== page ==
May 9, 2016 at 10:33 am EDT | by Michael K. Lavers
N.C. sues federal government over HB 2 challenge

North Carolina, gay news, Washington Blade

North Carolina on May 9, 2016, filed a lawsuit against the federal government over its challenge of an anti-LGBT law. (Washington Blade photo by Michael K. Lavers)

North Carolina Gov. Pat McCrory on Monday filed a lawsuit against the Justice Department over its challenge of a controversial anti-LGBT law.

McCrory in March signed House Bill 2, which bans transgender people from using public restrooms consistent with their gender identity and prevents North Carolina municipalities from enacting LGBT-inclusive nondiscrimination ordinances.

The Justice Department last week told North Carolina that HB 2 violates Title VII of the Civil Rights Act of 1964. It also notified the North Carolina Department of Public Safety and the University of North Carolina that their compliance with the law violates Title VII, Title IX of the Education Amendments of 1972 and the Violence Against Women Act.

Then-U.S. Attorney General Eric Holder in 2014 said Title VII — which specifically addresses workplace discrimination — protects trans people. The Equal Employment Opportunity Commission ruled last summer that discrimination based upon sexual orientation amounts to sex discrimination under the statute.

Title IX bans schools receiving federal funds from discriminating on the basis of sex.

The Justice Department has said Title IX requires school districts to allow trans students to use restrooms that correspond to their gender identity. North Carolina universities that comply with HB 2 could lose more than $4 billion a year in federal funds.

“This was a substantial request with very serious implications,” McCrory told reporters during a Raleigh press conference after his administration filed the lawsuit. “The U.S. government gave us a mere three business days to respond to this letter.”

McCrory said his administration on May 6 asked the Justice Department for an additional two weeks to respond to its letter. He told reporters it refused the request “unless I made a statement where i would publicly agree with their interpretation of federal law.”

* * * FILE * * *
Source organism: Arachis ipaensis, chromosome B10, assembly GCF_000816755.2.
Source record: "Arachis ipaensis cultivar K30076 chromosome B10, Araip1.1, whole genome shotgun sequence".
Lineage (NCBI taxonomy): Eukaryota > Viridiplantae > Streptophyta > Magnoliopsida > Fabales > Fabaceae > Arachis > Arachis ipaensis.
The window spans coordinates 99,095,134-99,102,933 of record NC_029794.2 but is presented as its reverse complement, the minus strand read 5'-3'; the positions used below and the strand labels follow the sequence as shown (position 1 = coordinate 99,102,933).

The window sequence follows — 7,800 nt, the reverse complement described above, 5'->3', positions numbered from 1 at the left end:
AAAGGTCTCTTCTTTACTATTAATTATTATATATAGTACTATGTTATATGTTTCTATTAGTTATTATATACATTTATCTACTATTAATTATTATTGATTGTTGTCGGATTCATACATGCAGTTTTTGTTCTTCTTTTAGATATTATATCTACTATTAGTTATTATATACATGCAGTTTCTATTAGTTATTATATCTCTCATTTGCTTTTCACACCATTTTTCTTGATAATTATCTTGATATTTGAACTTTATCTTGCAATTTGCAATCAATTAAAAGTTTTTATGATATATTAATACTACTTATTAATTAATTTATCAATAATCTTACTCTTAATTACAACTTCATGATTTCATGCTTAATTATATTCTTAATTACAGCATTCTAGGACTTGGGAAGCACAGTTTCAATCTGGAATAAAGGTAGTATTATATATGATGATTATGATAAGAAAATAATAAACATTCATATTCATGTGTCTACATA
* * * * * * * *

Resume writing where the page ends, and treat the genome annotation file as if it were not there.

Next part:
“I could not agree to that because I do not agree with their interpretation of federal law,” said McCrory. “That is why this morning I have asked a federal court to clarify what the law actually is.”

HB 2 has sparked widespread outrage among LGBT rights advocates and their supporters.

PayPal cancelled plans to expand its operations in North Carolina in response to McCrory’s decision to sign the law. NBA Commissioner Adam Silver last month said it could consider moving its 2017 All-Star Game out of Charlotte if HB 2 stands.

“The lawsuit that was filed today is just another tactic to delay a decision and is a continued waste of taxpayer dollars when it is already very clear that the only option is a full repeal of HB 2,” said Chris Sgro, executive director of Equality North Carolina, a statewide LGBT advocacy group, in a statement.

Lambda Legal and the American Civil Liberties Union also criticized McCrory’s lawsuit.

“Transgender people work for the state of North Carolina, attend school in North Carolina, and are a part of every community across the state,” said the organizations in a statement. “It is unconscionable that the government is placing a target on their backs to advance this discriminatory political agenda. Lawsuits are normally filed to stop discrimination—not to continue it.”

White House Press Secretary Josh Earnest on Monday spoke about the lawsuit during his daily briefing.

“What the North Carolina has done is inconsistent with the interests of North Carolina and of the economy,” said Earnest.

McCrory ‘wasting North Carolina taxpayer dollars’

The ACLU, the ACLU of North Carolina and Lambda Legal in late March filed a federal lawsuit against HB 2 on behalf of six LGBT North Carolinians.

The 4th U.S. Circuit Court of Appeals on April 19 ruled in favor of Gavin Grimm, a trans student who challenged his Virginia school district over its policy that bars him from using the boys restroom or locker room.

North Carolina is among the states that fall under the 4th Circuit’s jurisdiction.

U.S. District Judge Terrence Boyle has been assigned to McCrory’s lawsuit. The Reagan appointee ruled in 2015 that a trans person who alleges discrimination because of their gender identity can claim sex discrimination under Title VII.

“The governor is wasting North Carolina taxpayer dollars on a shoddy legal strategy that seems unlikely to succeed,” Freedom to Work President Tico Almeida told the Blade on Monday.

Michael K. Lavers is the international news editor of the Washington Blade. Follow Michael

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